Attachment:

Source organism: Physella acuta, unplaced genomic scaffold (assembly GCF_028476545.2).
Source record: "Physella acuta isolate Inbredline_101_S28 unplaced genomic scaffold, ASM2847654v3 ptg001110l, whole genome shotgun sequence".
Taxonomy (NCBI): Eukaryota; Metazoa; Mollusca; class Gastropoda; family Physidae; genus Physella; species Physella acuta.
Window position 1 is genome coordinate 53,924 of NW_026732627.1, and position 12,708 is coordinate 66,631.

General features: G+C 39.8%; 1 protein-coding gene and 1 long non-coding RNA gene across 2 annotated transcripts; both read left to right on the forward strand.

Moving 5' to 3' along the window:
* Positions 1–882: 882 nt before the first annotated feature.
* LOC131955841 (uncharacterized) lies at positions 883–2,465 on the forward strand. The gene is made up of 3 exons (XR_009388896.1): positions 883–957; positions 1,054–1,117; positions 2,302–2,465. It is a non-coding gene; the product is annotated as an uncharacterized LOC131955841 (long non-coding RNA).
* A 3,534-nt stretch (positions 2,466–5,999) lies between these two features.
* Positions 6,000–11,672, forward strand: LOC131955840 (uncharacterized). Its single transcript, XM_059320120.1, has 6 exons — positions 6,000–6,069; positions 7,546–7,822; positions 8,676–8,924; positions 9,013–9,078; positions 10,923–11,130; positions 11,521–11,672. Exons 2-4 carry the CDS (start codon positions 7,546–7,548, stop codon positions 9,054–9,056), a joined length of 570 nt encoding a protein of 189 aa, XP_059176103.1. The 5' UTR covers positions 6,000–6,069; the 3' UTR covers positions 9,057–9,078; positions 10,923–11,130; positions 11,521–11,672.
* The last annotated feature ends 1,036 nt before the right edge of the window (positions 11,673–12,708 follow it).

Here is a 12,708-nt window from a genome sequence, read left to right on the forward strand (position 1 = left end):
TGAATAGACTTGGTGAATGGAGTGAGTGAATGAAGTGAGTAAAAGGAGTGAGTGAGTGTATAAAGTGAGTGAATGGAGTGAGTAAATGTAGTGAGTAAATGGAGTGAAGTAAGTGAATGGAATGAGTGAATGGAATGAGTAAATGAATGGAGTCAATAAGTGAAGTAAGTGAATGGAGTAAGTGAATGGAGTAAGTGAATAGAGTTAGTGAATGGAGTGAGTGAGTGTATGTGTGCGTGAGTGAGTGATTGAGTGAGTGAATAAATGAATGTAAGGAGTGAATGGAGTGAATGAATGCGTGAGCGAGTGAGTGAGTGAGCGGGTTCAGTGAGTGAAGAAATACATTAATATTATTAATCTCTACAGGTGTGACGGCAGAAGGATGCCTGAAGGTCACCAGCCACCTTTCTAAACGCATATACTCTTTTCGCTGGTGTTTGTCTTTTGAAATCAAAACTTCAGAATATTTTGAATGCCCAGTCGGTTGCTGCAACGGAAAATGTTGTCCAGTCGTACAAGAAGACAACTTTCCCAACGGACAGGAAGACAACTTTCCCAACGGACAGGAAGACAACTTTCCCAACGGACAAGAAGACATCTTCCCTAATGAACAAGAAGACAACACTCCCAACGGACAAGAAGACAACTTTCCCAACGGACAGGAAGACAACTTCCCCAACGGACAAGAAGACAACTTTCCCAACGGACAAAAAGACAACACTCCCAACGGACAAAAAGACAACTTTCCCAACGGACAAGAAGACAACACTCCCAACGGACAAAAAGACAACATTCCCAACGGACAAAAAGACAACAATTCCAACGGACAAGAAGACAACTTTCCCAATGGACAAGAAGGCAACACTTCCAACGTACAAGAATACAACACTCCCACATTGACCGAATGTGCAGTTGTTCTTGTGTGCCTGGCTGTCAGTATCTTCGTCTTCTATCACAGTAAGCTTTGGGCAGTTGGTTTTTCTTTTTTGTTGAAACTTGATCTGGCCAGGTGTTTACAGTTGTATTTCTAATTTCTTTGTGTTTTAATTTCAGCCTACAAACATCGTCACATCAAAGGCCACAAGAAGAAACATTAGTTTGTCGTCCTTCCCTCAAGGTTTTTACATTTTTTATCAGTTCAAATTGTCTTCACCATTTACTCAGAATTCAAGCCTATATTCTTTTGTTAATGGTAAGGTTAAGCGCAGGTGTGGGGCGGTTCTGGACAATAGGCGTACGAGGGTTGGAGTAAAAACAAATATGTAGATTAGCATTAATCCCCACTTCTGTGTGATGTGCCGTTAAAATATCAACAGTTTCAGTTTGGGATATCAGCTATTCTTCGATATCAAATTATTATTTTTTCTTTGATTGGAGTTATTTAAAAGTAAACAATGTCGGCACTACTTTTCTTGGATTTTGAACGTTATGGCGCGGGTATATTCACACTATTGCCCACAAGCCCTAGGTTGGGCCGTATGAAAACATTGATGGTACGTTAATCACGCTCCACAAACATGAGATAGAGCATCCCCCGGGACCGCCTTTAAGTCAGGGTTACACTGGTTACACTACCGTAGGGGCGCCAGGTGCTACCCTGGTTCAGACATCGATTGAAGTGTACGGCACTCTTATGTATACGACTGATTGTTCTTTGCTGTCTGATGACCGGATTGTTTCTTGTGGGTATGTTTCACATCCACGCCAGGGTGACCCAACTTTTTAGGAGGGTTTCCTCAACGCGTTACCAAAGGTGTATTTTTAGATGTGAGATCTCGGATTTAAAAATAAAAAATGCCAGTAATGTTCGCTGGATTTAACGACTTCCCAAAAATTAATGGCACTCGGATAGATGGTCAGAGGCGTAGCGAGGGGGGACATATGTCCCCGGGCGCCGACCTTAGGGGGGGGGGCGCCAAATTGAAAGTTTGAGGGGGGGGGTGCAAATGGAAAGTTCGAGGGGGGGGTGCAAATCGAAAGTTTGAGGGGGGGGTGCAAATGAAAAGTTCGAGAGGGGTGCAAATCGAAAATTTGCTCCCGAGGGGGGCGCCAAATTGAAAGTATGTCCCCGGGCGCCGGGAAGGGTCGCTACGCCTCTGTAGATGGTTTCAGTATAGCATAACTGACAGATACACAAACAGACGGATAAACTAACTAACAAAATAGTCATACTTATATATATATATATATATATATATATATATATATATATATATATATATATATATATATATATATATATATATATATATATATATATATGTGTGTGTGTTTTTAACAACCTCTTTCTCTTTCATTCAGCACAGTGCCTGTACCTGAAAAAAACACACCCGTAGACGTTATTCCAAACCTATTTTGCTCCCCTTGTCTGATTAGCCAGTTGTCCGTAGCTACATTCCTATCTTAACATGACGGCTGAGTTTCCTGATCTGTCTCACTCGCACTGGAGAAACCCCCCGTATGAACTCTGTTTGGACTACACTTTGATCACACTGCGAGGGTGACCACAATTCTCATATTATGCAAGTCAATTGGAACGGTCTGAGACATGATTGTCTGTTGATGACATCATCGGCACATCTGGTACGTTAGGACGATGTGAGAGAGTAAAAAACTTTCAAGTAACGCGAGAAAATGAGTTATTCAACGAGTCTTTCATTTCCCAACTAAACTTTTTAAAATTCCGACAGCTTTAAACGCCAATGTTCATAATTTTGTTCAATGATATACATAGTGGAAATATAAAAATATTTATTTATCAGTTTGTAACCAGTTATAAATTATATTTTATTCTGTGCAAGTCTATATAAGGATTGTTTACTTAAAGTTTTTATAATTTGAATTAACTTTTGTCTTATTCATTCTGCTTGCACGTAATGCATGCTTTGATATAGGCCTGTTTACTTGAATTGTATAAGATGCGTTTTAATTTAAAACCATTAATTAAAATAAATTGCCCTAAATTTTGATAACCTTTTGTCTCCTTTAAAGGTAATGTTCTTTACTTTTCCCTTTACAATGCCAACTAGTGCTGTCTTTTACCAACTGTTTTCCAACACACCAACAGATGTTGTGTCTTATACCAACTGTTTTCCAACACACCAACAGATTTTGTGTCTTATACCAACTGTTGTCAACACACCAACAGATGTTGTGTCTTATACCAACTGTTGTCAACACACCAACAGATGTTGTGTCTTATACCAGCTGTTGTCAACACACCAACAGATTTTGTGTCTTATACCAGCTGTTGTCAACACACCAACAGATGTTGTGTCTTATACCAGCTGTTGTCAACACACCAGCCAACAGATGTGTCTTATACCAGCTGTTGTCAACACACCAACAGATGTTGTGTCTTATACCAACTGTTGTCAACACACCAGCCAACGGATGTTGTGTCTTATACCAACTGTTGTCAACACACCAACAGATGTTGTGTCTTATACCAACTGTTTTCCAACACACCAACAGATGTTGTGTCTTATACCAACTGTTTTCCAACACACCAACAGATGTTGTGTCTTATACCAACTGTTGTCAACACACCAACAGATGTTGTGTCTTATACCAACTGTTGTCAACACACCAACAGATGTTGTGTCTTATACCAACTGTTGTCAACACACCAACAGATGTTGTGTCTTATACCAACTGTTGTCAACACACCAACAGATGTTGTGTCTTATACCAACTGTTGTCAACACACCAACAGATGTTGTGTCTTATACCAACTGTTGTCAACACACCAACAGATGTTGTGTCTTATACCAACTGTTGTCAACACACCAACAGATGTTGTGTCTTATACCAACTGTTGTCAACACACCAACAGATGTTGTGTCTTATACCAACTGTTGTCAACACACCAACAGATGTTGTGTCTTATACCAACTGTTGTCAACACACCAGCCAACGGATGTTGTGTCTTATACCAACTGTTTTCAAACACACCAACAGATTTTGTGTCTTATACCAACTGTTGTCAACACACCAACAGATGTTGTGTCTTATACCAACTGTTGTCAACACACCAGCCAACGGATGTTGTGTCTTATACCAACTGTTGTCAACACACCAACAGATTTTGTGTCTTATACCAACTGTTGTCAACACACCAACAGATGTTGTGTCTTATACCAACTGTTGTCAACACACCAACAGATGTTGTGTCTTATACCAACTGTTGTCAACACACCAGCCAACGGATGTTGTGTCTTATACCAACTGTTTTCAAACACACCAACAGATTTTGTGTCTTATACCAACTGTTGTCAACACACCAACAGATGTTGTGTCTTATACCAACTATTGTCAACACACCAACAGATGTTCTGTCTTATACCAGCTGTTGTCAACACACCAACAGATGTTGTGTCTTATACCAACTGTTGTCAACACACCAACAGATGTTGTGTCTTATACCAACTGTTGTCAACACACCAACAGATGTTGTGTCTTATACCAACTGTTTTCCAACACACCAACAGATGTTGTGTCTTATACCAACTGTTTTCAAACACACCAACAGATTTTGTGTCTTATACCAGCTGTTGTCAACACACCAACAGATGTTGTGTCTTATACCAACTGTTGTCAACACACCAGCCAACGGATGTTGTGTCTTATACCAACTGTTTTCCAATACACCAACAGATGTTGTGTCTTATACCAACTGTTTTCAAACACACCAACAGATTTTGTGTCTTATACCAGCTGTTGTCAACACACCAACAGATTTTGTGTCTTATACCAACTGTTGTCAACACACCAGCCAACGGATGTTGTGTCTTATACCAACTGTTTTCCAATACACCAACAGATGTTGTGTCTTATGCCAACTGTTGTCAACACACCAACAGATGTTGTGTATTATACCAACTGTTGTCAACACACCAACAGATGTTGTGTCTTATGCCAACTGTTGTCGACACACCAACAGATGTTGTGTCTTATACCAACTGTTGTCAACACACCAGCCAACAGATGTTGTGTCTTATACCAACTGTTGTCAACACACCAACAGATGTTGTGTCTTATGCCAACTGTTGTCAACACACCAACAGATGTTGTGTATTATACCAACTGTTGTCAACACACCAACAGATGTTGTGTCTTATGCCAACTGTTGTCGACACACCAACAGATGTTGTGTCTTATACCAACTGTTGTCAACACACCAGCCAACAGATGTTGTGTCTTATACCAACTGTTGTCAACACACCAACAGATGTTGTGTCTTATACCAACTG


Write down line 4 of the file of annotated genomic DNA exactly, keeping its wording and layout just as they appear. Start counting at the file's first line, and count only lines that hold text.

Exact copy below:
Window position 1 is genome coordinate 53,924 of NW_026732627.1, and position 12,708 is coordinate 66,631.